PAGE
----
Tuesday, June 23, 2009

The White TIger on Caste

"I should explain a thing or two about caste. Even Indians get confused about this world, especially educated Indians in the cities. They'll make a mess of explaining it to you. But it's simple, really.

Let me start with me.

See: Halwai, my name means 'sweet-maker'.

That's my caste, my destiny. Everyone in the Darkness who knows that name knows all about me at once. That's why Kishan and I kept getting jobs at sweet shops wherever we went. The owner thought, Ah, they're Halwais, making sweets and tea is in their blood.

But if we were Halwais, then why was my father not making sweets but pulling a rickshaw? Why did I grow up breaking coals and wiping tables, instead of eating gulab jamuns and sweet pastries when and where I chose to. Why was I lean and dark and cunning, and not fat and creamy-skinned and smiling, like a boy raised on sweets would be?

See, this country, in its days of greatness, when it was the richest nation on earth, was like a zoo. A clean, well-kept orderly zoo. Everyone in his place, everyone happy. Goldsmiths here. Cowherds here. Landlords there. The man called Halwai made sweets. The man called cowherd tended cows. The untouchable cleaned faeces. Landlords were kind to their serfs. Women covered their heads with a veil and turned their eyes to the ground when talking to strange men.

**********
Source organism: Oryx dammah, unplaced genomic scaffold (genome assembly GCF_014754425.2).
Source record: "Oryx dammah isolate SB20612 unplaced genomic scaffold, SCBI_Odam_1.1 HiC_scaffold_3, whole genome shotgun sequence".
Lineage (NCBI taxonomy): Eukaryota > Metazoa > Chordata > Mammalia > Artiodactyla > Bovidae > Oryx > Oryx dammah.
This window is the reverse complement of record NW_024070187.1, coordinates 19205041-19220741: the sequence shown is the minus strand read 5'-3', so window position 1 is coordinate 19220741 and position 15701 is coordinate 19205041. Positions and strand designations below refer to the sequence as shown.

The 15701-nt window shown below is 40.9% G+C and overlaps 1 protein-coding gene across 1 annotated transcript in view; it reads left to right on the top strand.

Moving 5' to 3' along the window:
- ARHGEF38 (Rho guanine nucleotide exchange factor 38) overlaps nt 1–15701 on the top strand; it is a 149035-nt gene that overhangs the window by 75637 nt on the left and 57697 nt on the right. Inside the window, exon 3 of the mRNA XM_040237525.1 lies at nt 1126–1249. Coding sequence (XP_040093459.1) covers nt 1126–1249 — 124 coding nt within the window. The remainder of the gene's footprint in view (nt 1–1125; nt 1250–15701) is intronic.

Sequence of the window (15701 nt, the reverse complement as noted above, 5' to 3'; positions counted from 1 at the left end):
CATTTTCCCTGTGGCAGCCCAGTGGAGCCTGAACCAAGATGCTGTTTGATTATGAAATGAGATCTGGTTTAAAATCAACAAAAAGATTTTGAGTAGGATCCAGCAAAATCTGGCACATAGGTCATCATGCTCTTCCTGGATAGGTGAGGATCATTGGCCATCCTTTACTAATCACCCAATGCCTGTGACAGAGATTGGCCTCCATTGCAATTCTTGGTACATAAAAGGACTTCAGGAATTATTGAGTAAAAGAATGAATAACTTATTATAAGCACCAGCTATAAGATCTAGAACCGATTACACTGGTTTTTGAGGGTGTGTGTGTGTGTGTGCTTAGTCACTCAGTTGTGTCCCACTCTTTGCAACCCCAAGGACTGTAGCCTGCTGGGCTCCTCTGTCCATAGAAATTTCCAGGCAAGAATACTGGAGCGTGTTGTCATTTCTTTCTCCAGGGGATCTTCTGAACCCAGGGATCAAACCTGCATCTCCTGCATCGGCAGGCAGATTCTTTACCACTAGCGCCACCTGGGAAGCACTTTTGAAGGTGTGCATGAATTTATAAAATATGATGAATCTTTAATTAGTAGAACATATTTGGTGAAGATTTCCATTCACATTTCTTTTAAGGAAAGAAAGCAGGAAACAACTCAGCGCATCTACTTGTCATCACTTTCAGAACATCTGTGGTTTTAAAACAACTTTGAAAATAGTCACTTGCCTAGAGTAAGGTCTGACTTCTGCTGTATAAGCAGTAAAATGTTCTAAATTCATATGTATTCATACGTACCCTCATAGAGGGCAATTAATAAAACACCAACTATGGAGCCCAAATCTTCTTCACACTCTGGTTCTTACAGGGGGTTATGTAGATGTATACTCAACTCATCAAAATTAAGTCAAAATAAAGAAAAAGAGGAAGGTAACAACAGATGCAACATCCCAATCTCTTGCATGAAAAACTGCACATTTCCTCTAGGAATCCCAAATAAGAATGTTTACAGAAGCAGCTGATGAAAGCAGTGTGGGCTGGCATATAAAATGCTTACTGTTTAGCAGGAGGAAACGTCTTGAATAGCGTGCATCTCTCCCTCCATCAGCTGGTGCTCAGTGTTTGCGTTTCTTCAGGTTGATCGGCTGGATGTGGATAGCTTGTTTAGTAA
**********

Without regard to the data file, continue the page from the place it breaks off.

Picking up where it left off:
And then, thanks to all those politicians in Delhi, on the fifteenth of August 1947 -- the day the British left -- the cages had been let open; the animals had attacked and ripped each other apart and jungle law replaced zoo law. Those that were the most vicious, the hungriest, had eaten everyone else up, and grown big bellies. That was all that counted now, the size of your belly. It didn't matter whether you were a woman, a Muslim, an untouchable: anyone with a belly could rise up.

My father's father must have been a real Halwai, a sweet-maker, but when he inherited the shop, a member of some other caste must have stolen it from him with the help of the police. My father had not had the belly to fight back. That's why he had fallen all the way to the mud, to the level of the rickshaw puller. That's why I was cheated of my destiny to be fat, and creamy-skinned, and smiling.

To sum up -- in the olden days there were one thousand castes and destinies in India. These days, there are just two castes: Men with Big Bellies, and Men with Small Bellies.

And only two destinies: eat -- or get eaten up."

The White Tiger
Aravind Adiga

Man Booker Prize winner 2008

1 comment:

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